Moving

Into his backpack went his cumulative work journal and his set of emergency clothes. We took his picture off the wall and put that into his backpack as well. I helped him put the backpack on.

He tried to give me his string of extra-large pop beads, his favorite toy at school. I told him he could keep them. He looked at me quizzically and went to put them in his cubby. “Wook!” He exclaimed pointing at the empty shelf. “Aww gone!”

I agreed with him but didn’t try to explain again. “Let’s go for a walk,” I said and held out my hand. His little brown fingers curled around mine. “Waag,” he said. “Go for waag.”

We left the classroom and walked across campus hand-in-hand. As usual he chattered away. Most of his discourse was bits of song. We got to the office and I reached for the door. “Obbus,” he said.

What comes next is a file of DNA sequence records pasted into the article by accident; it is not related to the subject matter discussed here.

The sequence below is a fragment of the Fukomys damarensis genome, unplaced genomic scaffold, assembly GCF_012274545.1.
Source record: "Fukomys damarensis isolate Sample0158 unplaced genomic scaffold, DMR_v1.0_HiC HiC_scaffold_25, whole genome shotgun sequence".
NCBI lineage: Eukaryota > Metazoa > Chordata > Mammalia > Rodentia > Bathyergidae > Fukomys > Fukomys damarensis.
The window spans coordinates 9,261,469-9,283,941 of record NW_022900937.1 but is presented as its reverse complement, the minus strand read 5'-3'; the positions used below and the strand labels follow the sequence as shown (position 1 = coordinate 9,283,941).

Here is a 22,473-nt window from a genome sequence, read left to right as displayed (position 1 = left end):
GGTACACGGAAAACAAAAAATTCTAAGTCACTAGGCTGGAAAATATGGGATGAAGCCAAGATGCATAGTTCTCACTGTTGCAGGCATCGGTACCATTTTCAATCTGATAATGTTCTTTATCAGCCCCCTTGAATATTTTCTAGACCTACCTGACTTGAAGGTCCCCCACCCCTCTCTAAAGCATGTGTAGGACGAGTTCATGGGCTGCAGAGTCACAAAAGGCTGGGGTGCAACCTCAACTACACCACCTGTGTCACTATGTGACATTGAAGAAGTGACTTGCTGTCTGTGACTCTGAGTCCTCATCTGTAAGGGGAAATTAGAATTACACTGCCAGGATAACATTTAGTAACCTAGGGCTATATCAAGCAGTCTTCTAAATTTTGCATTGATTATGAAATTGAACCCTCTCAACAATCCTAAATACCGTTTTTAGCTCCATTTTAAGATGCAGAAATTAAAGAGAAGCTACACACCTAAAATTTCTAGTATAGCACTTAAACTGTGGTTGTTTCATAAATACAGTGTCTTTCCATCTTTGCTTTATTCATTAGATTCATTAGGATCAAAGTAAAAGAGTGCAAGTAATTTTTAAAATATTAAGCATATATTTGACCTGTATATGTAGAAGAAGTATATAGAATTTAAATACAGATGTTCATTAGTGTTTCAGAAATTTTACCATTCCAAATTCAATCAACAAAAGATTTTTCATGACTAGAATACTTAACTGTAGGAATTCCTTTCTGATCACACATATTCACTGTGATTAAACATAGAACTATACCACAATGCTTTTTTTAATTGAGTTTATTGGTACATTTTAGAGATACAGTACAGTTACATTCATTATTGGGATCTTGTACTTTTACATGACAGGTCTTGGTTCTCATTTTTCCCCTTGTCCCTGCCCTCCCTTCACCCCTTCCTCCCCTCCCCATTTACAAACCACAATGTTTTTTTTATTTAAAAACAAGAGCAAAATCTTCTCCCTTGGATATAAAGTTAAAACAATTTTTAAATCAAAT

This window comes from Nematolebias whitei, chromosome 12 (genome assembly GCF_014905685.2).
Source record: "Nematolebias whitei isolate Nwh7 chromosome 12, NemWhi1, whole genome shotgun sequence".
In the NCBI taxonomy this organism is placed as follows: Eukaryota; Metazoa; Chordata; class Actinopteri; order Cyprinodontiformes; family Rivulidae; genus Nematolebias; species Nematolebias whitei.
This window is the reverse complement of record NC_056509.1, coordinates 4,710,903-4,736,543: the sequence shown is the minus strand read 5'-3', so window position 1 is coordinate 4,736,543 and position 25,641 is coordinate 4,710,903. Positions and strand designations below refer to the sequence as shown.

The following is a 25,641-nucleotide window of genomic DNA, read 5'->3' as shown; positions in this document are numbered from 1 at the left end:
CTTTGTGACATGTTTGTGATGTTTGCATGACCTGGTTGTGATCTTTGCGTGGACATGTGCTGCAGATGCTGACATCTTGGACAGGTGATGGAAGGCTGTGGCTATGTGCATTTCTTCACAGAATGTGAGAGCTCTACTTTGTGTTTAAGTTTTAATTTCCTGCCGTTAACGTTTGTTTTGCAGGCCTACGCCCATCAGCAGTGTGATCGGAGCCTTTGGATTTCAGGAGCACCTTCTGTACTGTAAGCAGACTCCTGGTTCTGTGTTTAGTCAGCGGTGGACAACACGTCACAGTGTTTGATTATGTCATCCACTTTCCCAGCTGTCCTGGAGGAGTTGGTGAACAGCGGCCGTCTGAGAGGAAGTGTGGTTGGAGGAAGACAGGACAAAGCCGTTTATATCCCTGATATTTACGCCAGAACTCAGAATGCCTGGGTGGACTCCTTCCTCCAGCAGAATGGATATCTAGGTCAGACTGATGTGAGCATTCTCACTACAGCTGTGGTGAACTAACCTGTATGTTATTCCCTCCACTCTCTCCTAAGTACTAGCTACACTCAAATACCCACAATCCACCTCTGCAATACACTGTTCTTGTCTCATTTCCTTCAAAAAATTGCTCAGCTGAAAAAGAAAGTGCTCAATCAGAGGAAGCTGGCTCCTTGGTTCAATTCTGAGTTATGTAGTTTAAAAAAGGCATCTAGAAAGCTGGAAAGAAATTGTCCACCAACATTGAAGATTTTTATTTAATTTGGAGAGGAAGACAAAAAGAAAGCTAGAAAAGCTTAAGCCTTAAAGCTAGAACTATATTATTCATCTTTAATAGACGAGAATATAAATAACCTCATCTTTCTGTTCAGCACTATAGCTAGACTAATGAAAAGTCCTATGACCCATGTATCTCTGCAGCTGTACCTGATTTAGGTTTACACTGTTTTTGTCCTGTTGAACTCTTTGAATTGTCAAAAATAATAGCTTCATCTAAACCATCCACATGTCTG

“Mom’s here,” I told him.

“Mob?” A smile lit his face.

Once inside his hand passed from mine to hers. I knelt in front of him and said good bye. Just like every afternoon before leaving, he gave me a hug.

I hugged him back — maybe just a little too long and a little too tight. He wiggled away.

“Bye,” he said. “See ‘ou tamarbo.” And he left me there with tears in my eyes.

11 thoughts on “Moving

  1. Easy to get attached to little ones isn’t it……..I would have a hard time being a teacher, and getting new students every year and having to say goodby to them each year.

  2. OC — I don’t know where parents get the notion that they can just take their babies away without consulting me.

    Nea — perhaps because it is a known cycle, I have little trouble saying good-bye at the end of the year, but unexpected leaving in the middle breaks my heart.

    Melli — yeah.

  3. Well there you go again leaving me in a puddle of tears. I hate goodbyes
    🙁 and am not very good at composing myself each time I practice that repeat performance!

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